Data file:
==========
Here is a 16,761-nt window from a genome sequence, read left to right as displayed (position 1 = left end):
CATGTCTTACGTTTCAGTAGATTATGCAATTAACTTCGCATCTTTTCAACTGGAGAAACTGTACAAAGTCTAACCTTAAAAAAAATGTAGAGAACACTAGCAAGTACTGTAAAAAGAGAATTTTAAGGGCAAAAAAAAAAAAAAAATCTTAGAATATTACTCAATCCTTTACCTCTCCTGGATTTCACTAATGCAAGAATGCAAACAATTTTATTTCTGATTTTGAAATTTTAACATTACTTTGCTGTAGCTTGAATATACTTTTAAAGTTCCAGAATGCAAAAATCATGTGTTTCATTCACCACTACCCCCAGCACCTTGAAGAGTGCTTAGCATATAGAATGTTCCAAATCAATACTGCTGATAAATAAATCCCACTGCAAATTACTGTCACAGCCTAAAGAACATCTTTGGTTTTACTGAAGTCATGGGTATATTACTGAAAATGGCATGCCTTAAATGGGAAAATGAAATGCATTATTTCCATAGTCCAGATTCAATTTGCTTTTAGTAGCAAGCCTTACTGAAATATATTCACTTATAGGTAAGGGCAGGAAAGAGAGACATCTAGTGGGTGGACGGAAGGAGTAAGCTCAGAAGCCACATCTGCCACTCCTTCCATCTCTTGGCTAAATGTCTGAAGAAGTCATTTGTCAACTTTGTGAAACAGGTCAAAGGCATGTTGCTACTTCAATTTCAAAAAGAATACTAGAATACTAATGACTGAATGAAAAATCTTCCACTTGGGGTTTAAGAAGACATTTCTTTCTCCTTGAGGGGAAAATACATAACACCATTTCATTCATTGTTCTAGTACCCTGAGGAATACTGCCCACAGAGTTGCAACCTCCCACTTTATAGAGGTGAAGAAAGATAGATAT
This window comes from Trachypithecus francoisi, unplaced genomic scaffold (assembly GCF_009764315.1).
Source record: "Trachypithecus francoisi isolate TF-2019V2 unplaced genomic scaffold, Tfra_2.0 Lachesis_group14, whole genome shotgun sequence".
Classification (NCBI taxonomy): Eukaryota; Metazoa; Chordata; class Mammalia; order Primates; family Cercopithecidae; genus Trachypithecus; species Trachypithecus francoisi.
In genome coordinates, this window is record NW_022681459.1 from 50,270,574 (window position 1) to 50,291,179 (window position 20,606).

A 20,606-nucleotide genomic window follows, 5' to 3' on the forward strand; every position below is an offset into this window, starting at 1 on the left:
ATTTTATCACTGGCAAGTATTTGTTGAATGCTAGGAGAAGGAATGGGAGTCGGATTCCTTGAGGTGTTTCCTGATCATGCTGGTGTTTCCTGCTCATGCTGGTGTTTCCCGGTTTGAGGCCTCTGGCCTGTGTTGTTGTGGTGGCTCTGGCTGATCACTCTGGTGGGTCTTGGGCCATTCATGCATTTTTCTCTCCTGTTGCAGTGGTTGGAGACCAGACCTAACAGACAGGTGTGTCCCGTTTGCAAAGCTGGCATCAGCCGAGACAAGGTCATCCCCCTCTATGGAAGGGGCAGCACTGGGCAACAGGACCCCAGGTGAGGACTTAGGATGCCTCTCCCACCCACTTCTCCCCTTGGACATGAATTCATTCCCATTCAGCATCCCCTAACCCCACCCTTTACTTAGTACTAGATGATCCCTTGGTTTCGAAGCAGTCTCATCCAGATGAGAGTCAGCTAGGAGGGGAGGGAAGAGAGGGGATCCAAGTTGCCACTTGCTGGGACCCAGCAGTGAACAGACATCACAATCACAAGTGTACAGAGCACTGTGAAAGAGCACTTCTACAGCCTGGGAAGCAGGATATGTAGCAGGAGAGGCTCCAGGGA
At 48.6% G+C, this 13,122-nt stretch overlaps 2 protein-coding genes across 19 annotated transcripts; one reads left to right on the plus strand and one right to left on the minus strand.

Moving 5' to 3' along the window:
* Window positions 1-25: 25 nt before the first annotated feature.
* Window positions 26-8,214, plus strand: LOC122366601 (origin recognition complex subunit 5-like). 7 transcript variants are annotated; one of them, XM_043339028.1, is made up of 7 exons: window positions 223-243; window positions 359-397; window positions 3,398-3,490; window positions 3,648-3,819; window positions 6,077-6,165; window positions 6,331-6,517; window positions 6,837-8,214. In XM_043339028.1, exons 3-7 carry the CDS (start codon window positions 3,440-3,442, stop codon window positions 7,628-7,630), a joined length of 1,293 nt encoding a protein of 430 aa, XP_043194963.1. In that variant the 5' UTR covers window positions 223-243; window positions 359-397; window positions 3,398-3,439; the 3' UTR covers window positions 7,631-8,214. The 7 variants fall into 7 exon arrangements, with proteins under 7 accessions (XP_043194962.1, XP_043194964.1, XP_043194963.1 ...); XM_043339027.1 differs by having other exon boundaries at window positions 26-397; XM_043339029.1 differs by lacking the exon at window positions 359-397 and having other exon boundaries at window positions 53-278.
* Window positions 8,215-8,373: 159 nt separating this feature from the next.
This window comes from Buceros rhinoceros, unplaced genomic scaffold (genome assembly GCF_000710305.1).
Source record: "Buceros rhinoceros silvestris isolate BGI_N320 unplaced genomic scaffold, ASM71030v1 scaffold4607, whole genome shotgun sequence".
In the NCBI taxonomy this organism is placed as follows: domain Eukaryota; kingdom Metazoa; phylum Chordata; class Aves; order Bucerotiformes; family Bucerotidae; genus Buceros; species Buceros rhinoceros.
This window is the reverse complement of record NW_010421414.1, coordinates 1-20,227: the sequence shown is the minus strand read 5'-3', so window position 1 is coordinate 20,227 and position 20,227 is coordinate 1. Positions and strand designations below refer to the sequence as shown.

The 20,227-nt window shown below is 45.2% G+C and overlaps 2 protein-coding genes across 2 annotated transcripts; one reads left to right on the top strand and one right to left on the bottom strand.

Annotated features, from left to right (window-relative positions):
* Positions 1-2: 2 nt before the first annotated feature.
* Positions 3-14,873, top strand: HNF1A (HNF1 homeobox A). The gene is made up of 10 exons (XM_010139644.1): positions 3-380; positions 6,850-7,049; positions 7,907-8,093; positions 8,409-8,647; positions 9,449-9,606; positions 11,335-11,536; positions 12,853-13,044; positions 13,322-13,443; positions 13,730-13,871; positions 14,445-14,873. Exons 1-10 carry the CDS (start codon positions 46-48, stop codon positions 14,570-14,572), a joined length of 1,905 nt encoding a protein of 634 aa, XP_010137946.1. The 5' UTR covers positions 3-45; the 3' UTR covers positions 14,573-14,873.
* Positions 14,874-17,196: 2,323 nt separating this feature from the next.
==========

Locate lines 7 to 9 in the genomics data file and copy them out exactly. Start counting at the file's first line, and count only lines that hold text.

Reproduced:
A 20,606-nucleotide genomic window follows, 5' to 3' on the forward strand; every position below is an offset into this window, starting at 1 on the left:
ATTTTATCACTGGCAAGTATTTGTTGAATGCTAGGAGAAGGAATGGGAGTCGGATTCCTTGAGGTGTTTCCTGATCATGCTGGTGTTTCCTGCTCATGCTGGTGTTTCCCGGTTTGAGGCCTCTGGCCTGTGTTGTTGTGGTGGCTCTGGCTGATCACTCTGGTGGGTCTTGGGCCATTCATGCATTTTTCTCTCCTGTTGCAGTGGTTGGAGACCAGACCTAACAGACAGGTGTGTCCCGTTTGCAAAGCTGGCATCAGCCGAGACAAGGTCATCCCCCTCTATGGAAGGGGCAGCACTGGGCAACAGGACCCCAGGTGAGGACTTAGGATGCCTCTCCCACCCACTTCTCCCCTTGGACATGAATTCATTCCCATTCAGCATCCCCTAACCCCACCCTTTACTTAGTACTAGATGATCCCTTGGTTTCGAAGCAGTCTCATCCAGATGAGAGTCAGCTAGGAGGGGAGGGAAGAGAGGGGATCCAAGTTGCCACTTGCTGGGACCCAGCAGTGAACAGACATCACAATCACAAGTGTACAGAGCACTGTGAAAGAGCACTTCTACAGCCTGGGAAGCAGGATATGTAGCAGGAGAGGCTCCAGGGA
At 48.6% G+C, this 13,122-nt stretch overlaps 2 protein-coding genes across 19 annotated transcripts; one reads left to right on the plus strand and one right to left on the minus strand.